Federal aid to low-income Americans does not cover menstrual products. On the contrary, although more states, including Pennsylvania, have ended this so-called “pink” tax, products from these periods have been taxed as luxury goods. According to NPR.
“I think [stigma is] Medley said: “We still insist on that kind of power. We don’t get any funding from the cities we serve because I still don’t think it’s necessary. I think it’s changed within our community because we created real conversations. Space.”
Davis said her research shows that a multi-pronged approach is needed to solve this problem.
She said: “Therefore, this is a policy consideration, calling on legislators to provide more products in school bathrooms and public bathrooms.” “We know that not being able to obtain menstrual products can lead to poor health outcomes, so I think we need to start Think of it as a medical problem-public health and medical problems.”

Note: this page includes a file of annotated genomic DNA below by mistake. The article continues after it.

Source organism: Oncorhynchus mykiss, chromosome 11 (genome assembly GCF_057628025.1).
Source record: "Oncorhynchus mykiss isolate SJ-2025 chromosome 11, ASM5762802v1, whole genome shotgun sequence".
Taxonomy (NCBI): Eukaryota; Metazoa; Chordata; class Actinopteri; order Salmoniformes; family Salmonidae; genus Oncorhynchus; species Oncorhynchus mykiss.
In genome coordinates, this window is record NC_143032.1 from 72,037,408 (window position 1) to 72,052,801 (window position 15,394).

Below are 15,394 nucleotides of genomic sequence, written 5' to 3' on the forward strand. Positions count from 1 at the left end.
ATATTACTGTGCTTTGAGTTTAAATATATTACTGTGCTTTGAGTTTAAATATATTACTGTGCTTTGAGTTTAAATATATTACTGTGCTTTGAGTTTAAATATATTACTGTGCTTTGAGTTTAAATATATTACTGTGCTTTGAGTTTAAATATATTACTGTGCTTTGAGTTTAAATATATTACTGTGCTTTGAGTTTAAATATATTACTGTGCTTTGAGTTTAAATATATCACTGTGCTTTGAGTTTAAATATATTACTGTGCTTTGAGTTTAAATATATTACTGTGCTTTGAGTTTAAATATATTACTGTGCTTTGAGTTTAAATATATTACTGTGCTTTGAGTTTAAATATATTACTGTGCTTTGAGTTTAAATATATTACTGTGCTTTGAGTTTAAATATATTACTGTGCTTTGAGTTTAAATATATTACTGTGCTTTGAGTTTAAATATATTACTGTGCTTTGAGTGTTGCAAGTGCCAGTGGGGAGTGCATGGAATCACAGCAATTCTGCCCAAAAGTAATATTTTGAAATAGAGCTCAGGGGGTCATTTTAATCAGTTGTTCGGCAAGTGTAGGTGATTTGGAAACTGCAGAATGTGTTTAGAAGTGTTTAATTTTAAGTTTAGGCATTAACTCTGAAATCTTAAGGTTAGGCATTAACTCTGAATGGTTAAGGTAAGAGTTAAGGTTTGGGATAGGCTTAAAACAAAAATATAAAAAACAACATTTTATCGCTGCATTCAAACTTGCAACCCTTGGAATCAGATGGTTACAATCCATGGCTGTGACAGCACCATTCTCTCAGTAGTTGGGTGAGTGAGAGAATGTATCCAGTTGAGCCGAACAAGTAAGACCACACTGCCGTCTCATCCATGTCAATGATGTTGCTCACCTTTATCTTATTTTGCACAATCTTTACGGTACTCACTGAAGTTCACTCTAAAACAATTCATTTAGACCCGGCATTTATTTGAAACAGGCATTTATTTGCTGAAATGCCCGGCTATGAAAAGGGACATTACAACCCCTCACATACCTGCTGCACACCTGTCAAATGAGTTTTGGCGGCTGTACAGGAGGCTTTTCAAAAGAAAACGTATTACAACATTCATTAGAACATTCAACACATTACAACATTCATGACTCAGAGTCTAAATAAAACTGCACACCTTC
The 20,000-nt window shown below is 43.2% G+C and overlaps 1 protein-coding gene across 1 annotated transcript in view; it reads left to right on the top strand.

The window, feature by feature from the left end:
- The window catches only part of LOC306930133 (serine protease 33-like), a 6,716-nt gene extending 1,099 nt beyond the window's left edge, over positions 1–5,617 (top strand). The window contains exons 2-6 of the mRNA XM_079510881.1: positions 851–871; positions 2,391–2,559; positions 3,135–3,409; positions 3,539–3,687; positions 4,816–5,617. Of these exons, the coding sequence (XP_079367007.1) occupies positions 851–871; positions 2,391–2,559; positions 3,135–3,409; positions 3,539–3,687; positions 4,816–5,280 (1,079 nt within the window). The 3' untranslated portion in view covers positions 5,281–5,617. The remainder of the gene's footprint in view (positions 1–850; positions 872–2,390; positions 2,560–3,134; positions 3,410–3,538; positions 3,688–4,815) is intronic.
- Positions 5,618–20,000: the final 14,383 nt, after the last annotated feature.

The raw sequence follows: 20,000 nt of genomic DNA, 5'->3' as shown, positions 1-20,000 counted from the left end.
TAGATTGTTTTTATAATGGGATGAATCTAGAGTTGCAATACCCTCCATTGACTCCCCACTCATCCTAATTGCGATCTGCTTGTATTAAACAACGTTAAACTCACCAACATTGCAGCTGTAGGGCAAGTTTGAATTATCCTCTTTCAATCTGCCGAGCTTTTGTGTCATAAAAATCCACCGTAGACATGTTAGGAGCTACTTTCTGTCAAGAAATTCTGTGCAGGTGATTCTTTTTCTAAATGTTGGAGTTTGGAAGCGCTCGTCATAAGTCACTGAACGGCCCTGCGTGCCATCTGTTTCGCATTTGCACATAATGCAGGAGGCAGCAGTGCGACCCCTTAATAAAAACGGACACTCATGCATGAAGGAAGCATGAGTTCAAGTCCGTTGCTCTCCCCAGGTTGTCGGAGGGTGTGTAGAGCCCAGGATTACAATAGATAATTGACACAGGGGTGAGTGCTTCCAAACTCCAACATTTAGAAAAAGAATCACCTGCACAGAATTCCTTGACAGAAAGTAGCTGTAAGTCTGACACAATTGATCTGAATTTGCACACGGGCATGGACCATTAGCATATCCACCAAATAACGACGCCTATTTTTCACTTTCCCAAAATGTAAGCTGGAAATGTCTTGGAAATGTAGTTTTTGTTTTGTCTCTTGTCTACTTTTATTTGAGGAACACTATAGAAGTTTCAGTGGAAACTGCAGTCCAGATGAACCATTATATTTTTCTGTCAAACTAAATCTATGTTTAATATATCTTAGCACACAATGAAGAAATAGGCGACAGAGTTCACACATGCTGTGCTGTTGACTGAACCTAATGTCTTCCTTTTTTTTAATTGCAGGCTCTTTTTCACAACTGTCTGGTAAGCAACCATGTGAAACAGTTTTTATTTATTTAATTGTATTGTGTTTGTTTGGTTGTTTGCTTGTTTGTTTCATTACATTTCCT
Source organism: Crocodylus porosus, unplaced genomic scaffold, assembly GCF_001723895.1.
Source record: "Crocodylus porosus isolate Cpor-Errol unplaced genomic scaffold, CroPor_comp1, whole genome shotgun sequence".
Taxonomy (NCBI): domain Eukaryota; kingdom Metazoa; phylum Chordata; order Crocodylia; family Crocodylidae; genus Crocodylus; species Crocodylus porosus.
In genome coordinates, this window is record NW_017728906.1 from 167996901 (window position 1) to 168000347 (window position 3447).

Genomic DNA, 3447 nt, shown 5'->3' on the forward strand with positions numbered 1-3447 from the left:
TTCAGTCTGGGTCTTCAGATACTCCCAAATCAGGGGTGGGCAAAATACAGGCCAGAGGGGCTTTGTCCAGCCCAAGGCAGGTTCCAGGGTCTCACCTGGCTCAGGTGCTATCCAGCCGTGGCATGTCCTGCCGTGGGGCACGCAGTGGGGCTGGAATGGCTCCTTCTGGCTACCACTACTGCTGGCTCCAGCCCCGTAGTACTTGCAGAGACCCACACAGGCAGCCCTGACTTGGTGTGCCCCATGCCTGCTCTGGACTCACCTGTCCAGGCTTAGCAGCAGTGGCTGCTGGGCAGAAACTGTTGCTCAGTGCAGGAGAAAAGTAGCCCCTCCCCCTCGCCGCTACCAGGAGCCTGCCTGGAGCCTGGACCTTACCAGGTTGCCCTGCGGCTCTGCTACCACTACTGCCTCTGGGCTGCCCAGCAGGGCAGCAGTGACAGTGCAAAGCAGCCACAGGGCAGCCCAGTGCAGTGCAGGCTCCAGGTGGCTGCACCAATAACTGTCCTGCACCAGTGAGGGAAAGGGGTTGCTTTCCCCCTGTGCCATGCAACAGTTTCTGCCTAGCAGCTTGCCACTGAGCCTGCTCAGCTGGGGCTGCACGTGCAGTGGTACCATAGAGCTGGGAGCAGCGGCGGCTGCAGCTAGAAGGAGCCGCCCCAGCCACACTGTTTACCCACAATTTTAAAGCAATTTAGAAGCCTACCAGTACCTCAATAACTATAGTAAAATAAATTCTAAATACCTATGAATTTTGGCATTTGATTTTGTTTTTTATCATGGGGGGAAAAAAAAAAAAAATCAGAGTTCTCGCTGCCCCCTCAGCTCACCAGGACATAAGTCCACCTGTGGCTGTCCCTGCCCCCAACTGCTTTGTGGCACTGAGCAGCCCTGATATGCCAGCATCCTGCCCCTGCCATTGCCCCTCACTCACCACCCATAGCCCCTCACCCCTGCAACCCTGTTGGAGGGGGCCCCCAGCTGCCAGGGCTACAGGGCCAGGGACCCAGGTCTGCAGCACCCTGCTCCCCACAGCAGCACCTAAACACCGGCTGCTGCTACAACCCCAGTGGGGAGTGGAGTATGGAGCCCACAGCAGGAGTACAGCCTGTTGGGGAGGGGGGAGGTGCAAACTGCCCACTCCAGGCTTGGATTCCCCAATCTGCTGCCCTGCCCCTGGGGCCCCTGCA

Davis said that she is currently collecting personal narratives of youth in the community, “to understand and gain insight into the barriers and facilitating factors in obtaining proper menstrual health and hygiene, and then to explore the stigma and shame around menstruating teenagers.”
So far, she has found that although menstrual poverty is mainly caused by economic obstacles, lack of sex education and the stigma of menstruation also make it difficult for young people to talk about menstruation and seek help.
“I think this is an issue that has not received the attention it deserves,” Davis said. “I think we have been asking young people about their menstrual period, such as the duration, the amount of bleeding-and whether they have any obstacles to obtaining menstrual products. I think this is as important to their genitals and reproductive health as the frequency of use is getting them Period.”
Failure to obtain menstrual products can lead to hygiene problems, urinary tract infections and bacterial vaginosis, all of which can lead to long-term health problems, including kidney damage. The stress of not having these products can also lead to poor mental health, depression and anxiety.